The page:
Here in Sudan they have only recently introduced ATMs, so all that stuff they tell you at the bank about ATMs being available in every country is just nonsense. These new ATMs are for specific bank customers only, as ours once were when they were first introduced. I have some cash supplies but they are supposed to be for emergencies only. This is certainly one of those but I really need to access funds from home if I'm going to be here for some time.
Sudan, it seems, is a member of the US/Bush invention, the "Axis of Evil". (This from the man who said "the trouble with the French is they have no word for 'entrepreneur'!" Help.) You may remember that the US bombed a chemicals factory here some time ago, having linked it to Al Qaeda. Later, when they'd realised their mistake, they quietly apologised and paid the owner some compensation, it seems. One result of this is that nobody gets to trade with the Sudan, except other countries the current US Administration doesn't like. So we have quality tyres 'Made in Syria', as well as much from China, who are just too big for the US to push around! And the French who will never do as they are told and good for them! The "cheese-eating surrender monkeys" (Cheney or Rumsfeld - not sure!).
But there can be no doubt at all that something quite unnecessarily unpleasant is going on in Darfur, although it seems that it is much more complicated than the Western media, with its "goodies and baddies" preconditioning would have you believe.
So what to do in the meantime? Well, Mithad must be the only man in Khartoum who owns a 1973 BMW R75/6, which he 'inherited' after its Dutch owner was consumed by hyenas (truth and fiction having that curious relationship!) back in 1981. They still have the photos of the approaching cuddly pack of laughing things which the unfortunate Dutchman took just prior to his ugly demise. Of course this R75 is in need of some parts so he is extremely excited about the prospect of a store in England that can send him bits over the internet. He also knows lots of mechanics and would like to show me his bike. So I am of some use. But where to stay? I visited several hotels in the hope of finding one less expensive but there really wasn't anything at all. The run to the border was starting to look like the only viable option. I could exchange my cash reserves here but what if they run out before the parts arrive?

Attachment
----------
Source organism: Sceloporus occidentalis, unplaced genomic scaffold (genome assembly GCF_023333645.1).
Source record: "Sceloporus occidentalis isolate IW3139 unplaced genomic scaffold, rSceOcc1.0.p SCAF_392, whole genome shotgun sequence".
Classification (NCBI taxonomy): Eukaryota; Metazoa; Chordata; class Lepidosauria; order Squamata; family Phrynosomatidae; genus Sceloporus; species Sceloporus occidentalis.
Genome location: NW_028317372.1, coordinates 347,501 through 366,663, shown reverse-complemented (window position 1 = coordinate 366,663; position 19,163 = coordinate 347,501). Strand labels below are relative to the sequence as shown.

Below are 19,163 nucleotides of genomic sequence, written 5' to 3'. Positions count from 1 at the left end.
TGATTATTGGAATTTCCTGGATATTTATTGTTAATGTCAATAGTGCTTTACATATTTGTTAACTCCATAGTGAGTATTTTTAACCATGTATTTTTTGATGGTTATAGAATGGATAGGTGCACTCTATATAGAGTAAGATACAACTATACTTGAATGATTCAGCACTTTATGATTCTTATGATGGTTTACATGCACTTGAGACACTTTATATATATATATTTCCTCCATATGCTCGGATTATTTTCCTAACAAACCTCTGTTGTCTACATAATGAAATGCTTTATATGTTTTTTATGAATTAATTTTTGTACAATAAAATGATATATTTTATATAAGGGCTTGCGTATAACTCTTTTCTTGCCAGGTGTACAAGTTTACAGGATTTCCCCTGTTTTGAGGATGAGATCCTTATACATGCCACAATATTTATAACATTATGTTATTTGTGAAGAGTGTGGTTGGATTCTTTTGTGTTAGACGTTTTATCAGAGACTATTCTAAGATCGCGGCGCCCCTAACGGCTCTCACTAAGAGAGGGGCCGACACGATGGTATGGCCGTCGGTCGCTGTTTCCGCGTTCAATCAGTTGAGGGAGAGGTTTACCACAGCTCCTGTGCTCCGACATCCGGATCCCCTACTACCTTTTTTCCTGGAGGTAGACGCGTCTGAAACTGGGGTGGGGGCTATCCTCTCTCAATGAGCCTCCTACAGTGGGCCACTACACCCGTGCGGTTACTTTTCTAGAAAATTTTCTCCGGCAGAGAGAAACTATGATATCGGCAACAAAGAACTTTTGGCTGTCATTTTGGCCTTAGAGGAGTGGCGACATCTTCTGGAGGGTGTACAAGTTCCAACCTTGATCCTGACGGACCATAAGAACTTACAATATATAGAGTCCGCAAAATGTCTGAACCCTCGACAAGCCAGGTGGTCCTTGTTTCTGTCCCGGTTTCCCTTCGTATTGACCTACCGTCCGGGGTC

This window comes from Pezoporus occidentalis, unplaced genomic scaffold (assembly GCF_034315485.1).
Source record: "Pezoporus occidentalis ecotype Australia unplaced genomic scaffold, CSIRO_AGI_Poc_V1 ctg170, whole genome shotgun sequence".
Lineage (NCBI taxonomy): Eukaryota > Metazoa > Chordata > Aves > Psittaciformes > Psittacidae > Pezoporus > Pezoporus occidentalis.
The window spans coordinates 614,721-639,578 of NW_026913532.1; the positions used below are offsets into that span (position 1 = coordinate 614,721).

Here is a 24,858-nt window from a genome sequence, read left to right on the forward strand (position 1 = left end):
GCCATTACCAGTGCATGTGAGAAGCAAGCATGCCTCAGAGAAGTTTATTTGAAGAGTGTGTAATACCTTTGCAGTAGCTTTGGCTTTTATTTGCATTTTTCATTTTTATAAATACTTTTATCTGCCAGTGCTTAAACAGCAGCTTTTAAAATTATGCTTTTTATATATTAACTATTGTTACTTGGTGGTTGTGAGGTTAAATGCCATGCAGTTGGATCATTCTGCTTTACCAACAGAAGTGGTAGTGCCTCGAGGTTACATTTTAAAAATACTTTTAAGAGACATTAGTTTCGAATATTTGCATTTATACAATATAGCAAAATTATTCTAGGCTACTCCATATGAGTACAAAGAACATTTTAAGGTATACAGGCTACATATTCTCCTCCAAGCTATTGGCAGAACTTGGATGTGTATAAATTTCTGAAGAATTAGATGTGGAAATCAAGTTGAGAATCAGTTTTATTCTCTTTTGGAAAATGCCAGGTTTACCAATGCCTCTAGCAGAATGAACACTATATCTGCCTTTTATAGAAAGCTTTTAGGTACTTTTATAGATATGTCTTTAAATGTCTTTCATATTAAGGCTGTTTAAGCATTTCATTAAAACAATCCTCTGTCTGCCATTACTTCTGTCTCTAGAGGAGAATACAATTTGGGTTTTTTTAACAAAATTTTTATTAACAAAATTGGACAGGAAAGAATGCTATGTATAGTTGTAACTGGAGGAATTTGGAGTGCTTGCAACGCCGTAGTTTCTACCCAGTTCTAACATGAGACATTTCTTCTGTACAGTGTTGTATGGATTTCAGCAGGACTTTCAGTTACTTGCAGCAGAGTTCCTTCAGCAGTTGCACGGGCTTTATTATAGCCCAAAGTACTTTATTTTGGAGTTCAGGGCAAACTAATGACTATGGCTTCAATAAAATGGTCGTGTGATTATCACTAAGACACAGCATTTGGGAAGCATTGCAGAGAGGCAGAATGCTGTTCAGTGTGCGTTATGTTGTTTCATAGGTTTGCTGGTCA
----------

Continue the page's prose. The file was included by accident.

Then Rachel e-mailed to say she was fine and had a flat. Did I want to come and stay there? Wooohoo!!!! That night I slept on the balcony under a mosquito net - excellent and all for free! :-) The view from Rachel's balcony.Now all I need to do is to get MotoBins to answer my e-mails, which they say they only do "during slack moments"! Meanwhile the heat . . . and I'm sitting . . . and I'm waiting . . . and I can only afford 3 hours of sitting on a computer per day . . . and it IS BORING!!! Once this order is confirmed I can go and look at some museums and do the touristy thing (again!). The Blue and White Niles converge here. Kitchener's gunboat is now the offices of the local Sailing Club. There's stuff to see - but nothing to photograph - oh, no - they don't like that!! Which is just as well for me, because I left my camera behind on the road to Hurgada in Egypt! :-)
This trip seems to be as much about sitting around waiting for stuff as it is about moving and travelling on the bike. I have to say that I find the lack of momentum and progress pretty frustrating. I really want to get to Ethiopia now, where they have altitude to keep them cool, and good roads, and greenery and scenery and . . . I think I see a mirage! The heat must be getting to me! I may have had enough of sand.